Pope Francis has issued a decree aimed at financial transparency in the church, requiring a strict limit on the value of gifts that cardinals and managers can receive and requiring them to disclose their investments to ensure they are in line with Catholic doctrine.
The new mandate, which comes in the form of an apostolic letter, comes amid a major ongoing investigation into alleged financial corruption in the Vatican, something Francis has preached about cleaning up since becoming pontiff in 2013.
The new rules are aimed at ending what some refer to as the Vatican’s “envelope” culture.
“[A]ccording to Scripture, fidelity in small things is related to fidelity in important ones,” Francis wrote in the letter, referencing Luke 16:10 that “just as being dishonest in matters of little consequence is also related to being dishonest in important matters.”
Among the pope’s new provisions are a prohibition on Vatican employees receiving “work-related gifts” with a value of over 40 euros ($49) — a move aimed at limiting the practice of cardinals and Vatican monsignors receiving checks from fellow clerics to supplement their relatively modest salaries.
The National Catholic Register writes: “These gifts have been blamed for contributing to corruption in the Church when they were used between high-level Church officials to seek favors, most notably in cases like that of ex-cardinal Theodore McCarrick.”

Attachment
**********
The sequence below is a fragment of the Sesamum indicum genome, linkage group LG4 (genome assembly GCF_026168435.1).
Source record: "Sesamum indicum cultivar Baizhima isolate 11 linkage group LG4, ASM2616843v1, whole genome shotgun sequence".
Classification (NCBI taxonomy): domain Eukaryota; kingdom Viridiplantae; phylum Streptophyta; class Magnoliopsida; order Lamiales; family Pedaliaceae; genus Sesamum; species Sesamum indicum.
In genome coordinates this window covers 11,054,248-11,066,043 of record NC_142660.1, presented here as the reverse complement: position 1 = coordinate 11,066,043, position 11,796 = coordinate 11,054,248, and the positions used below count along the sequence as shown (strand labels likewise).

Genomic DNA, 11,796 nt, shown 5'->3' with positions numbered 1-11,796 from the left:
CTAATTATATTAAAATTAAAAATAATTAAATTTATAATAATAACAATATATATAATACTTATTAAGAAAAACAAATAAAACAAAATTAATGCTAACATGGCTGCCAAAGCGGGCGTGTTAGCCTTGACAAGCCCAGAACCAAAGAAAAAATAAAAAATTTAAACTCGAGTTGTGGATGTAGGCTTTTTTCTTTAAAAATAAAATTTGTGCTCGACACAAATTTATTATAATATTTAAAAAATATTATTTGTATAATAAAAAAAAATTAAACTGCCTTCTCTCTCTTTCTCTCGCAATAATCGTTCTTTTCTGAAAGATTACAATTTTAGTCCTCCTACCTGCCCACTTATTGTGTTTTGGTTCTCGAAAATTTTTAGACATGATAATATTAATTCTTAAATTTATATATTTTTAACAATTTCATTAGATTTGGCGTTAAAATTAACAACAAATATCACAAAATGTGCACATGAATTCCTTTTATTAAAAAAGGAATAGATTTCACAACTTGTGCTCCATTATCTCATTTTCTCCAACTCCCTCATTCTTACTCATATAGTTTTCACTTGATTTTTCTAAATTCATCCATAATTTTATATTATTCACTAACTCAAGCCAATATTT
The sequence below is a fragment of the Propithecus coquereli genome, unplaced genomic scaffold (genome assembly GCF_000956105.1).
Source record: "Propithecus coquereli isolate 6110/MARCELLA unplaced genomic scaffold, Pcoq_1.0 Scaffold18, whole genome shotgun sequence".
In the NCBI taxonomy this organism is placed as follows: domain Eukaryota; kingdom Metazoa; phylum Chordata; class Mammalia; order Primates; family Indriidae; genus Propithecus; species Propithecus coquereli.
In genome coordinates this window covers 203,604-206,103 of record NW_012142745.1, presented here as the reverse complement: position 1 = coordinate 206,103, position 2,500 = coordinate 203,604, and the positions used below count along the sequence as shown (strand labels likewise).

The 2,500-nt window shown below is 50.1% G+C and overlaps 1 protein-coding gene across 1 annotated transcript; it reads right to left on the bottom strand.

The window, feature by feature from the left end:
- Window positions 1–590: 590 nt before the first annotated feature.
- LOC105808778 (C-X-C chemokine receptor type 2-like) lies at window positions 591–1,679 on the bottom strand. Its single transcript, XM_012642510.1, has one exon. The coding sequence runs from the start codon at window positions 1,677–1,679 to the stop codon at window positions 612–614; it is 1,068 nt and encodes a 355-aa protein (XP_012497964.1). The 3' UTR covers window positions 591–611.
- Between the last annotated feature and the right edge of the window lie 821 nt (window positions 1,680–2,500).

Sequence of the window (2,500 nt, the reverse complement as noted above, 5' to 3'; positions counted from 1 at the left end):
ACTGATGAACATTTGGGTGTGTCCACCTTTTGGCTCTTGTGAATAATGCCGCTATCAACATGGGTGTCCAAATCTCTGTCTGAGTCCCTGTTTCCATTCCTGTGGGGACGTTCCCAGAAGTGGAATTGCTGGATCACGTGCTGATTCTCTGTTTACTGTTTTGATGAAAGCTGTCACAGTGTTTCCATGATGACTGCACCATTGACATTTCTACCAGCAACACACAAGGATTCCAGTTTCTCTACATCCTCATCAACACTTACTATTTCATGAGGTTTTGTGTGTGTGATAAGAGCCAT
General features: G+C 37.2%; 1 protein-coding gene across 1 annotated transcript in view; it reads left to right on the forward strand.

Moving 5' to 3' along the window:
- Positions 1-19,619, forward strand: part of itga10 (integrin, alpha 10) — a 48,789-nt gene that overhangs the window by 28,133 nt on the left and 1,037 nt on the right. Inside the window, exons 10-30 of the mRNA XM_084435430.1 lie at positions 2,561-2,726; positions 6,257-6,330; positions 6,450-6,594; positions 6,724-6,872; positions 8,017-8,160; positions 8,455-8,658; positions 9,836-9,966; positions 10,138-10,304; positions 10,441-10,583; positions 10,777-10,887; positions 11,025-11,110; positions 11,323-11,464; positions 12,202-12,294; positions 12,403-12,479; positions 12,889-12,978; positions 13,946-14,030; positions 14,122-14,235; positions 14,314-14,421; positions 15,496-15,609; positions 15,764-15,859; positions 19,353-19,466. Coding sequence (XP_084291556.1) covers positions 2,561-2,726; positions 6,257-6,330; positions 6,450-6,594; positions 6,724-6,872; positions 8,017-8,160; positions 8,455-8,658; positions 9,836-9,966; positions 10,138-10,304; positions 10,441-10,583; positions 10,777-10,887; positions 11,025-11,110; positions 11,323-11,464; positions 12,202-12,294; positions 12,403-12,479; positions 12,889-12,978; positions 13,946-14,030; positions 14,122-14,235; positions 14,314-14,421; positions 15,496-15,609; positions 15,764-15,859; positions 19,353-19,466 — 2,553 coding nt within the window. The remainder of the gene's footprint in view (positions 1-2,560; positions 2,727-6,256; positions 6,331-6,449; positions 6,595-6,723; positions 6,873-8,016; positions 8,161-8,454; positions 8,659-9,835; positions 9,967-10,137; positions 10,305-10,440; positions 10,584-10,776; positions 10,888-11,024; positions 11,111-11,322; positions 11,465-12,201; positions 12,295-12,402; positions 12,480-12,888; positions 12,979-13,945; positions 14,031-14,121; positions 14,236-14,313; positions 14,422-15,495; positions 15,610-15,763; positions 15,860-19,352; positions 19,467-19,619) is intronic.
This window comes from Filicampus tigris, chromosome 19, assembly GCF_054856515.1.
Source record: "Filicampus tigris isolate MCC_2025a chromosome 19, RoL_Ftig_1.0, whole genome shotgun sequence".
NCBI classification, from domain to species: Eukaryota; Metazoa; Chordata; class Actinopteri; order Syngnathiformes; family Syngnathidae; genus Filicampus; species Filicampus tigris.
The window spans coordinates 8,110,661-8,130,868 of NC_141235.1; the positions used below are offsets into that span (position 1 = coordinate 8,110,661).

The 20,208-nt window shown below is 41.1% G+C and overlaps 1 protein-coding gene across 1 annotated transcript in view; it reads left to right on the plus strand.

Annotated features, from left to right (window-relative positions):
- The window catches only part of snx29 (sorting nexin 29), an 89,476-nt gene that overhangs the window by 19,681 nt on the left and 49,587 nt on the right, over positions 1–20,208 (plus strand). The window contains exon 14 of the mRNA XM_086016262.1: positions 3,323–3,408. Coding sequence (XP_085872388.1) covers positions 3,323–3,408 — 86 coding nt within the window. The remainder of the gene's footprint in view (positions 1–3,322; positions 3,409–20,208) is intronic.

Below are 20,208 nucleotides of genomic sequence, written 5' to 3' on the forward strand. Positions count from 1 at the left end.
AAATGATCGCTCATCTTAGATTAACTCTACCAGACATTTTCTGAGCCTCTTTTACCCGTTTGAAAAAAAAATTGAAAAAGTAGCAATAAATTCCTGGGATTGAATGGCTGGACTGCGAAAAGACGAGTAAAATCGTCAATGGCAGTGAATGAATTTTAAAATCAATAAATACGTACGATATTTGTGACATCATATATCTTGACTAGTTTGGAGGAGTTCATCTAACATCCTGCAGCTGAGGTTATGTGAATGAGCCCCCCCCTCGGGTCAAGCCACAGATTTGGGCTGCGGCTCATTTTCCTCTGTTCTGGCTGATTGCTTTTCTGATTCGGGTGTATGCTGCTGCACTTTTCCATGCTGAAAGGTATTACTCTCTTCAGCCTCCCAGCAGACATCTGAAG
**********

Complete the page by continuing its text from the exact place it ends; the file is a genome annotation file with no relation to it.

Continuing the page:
McCarrick, the former archbishop of Washington, D.C., was dismissed by Francis in 2019 after a church tribunal found him guilty of “solicitation in the Sacrament of Confession and sins against the Sixth Commandment with minors and with adults, with the aggravating factor of the abuse of power.”
McCarrick was known for giving checks to Vatican officials, leading to speculation on whether it affected the handling of allegations against him, which were known at the top levels of the church for decades. However, an internal Vatican investigation in 2020 found that in the case of McCarrick, there was no evidence that “customary gift-giving and donations impacted significant decisions made by the Holy See.”
In another case, a 2019 investigation by the U.S. church found that Bishop Michael J. Bransfield of West Virginia — who had been the subject of “credible” accounts of sexual misconduct involving adults — sent checks totaling hundreds of thousands of dollars over more than a decade to fellow clerics, including two U.S. cardinals. He then repaid himself out of church funds. Bransfield later repaid the money and offered a public apology.
The latest Vatican regulations also stipulate that cardinals, as well as senior managers and administrators whose jobs require handling money, must affirm in writing that they have never been convicted of a crime and they are not under investigation for such offenses as money laundering, corruption, fraud, exploitation of minors or tax evasion.
In the declaration, managers and cardinals must also affirm that they are not holding funds in offshore tax havens nor have investments that run counter to church doctrine. The declaration must be reaffirmed every two years.